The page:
Liberals promise benefit boost for seniors, but hold back PBO costings for now

MONCTON, N.B. — Justin Trudeau is promising to do more to boost incomes for seniors, widows and widowers, one of a number of big ticket election promises he's made in the first week of the campaign.

But so far, independent costings of Liberal platform pledges by the parliamentary budget officer have not been released — nor will they be until after they have all been publicly announced, the Liberal leader said.

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A re-elected Liberal government would increase old age security by 10 per cent once a senior turns 75, and boost the Canada Pension Plan survivor benefit by 25 per cent, Trudeau pledged Wednesday morning at a lawn-bowling club in Fredericton — a riding the Liberals picked up in 2015 as part of their sweep of the Atlantic provinces.

"Our parents have worked so hard and sacrificed so much to give us a good life," Trudeau said.

"Once they get to retirement, they shouldn't have to worry about their savings running out."

Survivor benefits would see an increase of up to $2,080 under the Liberal proposal, which would need provincial approval. Increases to OAS would mean $729 more each year for eligible seniors, with changes to take effect in July 2020 and indexed to keep up with inflation.

The Liberals say the increase to OAS, which is paid out of current government funds, would cost $1.63 billion in 2020-21, rising to $2.56 billion in 2023-24.

So far, using the Liberals' figures, Trudeau has made more than $4 billion in election promises since the campaign began one week ago, counting pledges to increase spending or reduce taxes. Nearly five weeks remain until voting day on Oct. 21.

The party is working with the parliamentary budget office (PBO) on costing elements of its platform, but those details will not be released until all campaign announcements have been made, the Liberals say. This despite the fact the Parliament of Canada Act says all cost estimates prepared by the budget office on election promises are supposed to be published "as they are announced by parties," according to the PBO website.

The Liberal campaign team says they are holding back their PBO numbers because each spending measure can affect others, which could lead to confusion. They point to a tweet from parliamentary budget officer Yves Giroux saying his office had to prepare new estimates of the effects of Conservative pledges on maternity-leave and public-transit tax credits after the Tories made a subsequent broader promise to reduce income taxes.

Not to worry, Trudeau said in Fredericton — detailed numbers will be released eventually on "elements" of the Liberal platform.

Only the Liberal party's "big ticket items" and more complex proposals will be costed by the PBO — something the Liberals say is how the process was always supposed to work when they legislated changes to give the PBO a mandate to estimate the campaign promises of political parties.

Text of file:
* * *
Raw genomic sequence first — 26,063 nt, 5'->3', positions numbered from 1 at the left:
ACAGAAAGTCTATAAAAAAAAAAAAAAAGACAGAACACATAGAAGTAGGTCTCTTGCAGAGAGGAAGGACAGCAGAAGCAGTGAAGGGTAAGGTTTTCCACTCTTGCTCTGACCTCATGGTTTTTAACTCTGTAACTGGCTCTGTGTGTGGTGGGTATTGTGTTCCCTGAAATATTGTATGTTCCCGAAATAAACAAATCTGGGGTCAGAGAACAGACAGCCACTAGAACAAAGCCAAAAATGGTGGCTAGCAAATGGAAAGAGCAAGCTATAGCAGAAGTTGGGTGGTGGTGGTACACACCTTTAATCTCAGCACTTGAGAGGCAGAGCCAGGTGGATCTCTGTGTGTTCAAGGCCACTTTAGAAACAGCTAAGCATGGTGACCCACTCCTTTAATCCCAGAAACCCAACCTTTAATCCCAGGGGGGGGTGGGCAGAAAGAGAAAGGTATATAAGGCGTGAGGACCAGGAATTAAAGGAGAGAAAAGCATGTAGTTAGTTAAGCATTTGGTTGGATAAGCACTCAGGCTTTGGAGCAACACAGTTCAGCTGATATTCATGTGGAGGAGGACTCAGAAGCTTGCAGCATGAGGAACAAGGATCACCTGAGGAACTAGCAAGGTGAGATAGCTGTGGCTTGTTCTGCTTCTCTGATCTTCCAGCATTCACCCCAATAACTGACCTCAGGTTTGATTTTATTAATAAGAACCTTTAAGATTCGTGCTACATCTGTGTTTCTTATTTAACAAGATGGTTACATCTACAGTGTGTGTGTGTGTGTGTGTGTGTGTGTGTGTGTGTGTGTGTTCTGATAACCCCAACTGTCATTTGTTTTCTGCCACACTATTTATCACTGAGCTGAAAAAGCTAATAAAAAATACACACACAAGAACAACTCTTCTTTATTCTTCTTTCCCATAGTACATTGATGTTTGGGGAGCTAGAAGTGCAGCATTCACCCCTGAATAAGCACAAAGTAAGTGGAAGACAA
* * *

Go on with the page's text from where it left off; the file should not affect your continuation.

"I can assure you we have been and are working with the parliamentary budget officer on costing elements of our platform," Trudeau told reporters Wednesday.

"We will be releasing a fully costed, fully responsible platform in the coming weeks, including all the work done by the parliamentary budget officer on specific measures."

Through the early stage of the campaign, the Liberals — and other parties — have targeted their money measures at young families, but voters over 65 are often those who most reliably show up at the polls.

And, as new data shows, they are a growing demographic.

Populations estimated published Tuesday by Statistics Canada said that in all the scenarios the statistics office looked at, the proportion of people 65 and older in Canada will rapidly grow over the next two decades. By 2068, seniors are projected to be between 21.4 per cent and 29.5 per cent of the population, compared to 17.2 per cent in 2018.

Canadians will also continue to live longer, Statistics Canada said, predicting that the number of Canadians over 80 would go from 1.6 million in 2018 to 5.5 million by 2068. The fastest growing age group? Centenarians, the projections suggest.

Trudeau spent his day courting those elder voters as he made his way through New Brunswick. At a whistle stop in Moncton, the Liberal leader adeptly made his way through the Faubourg du Mascaret senior's home, shaking hands and making small talk with residents.

As he circled the room, a few musicians played some traditional French songs and at one point, Trudeau bounded over to the microphone and sang along, much to the delight of the residents.

When he told them about his promise to boost OAS, a number of people clapped and threw their fists in the air in celebration. He also thanked them for their work and contributions to the country.

"I want to recognize that society needs to care for its elders and that's what we're doing," Trudeau told them.

He was scheduled to wrap up his day at a small rally in Truro, N.S., for Lenore Zann, the Liberal candidate for Cumberland—Colchester, which the Liberals are hoping to hold after the riding's popular MP, Bill Casey, decided not to re-offer this election.

This report by The Canadian Press was first published Sept. 18, 2019

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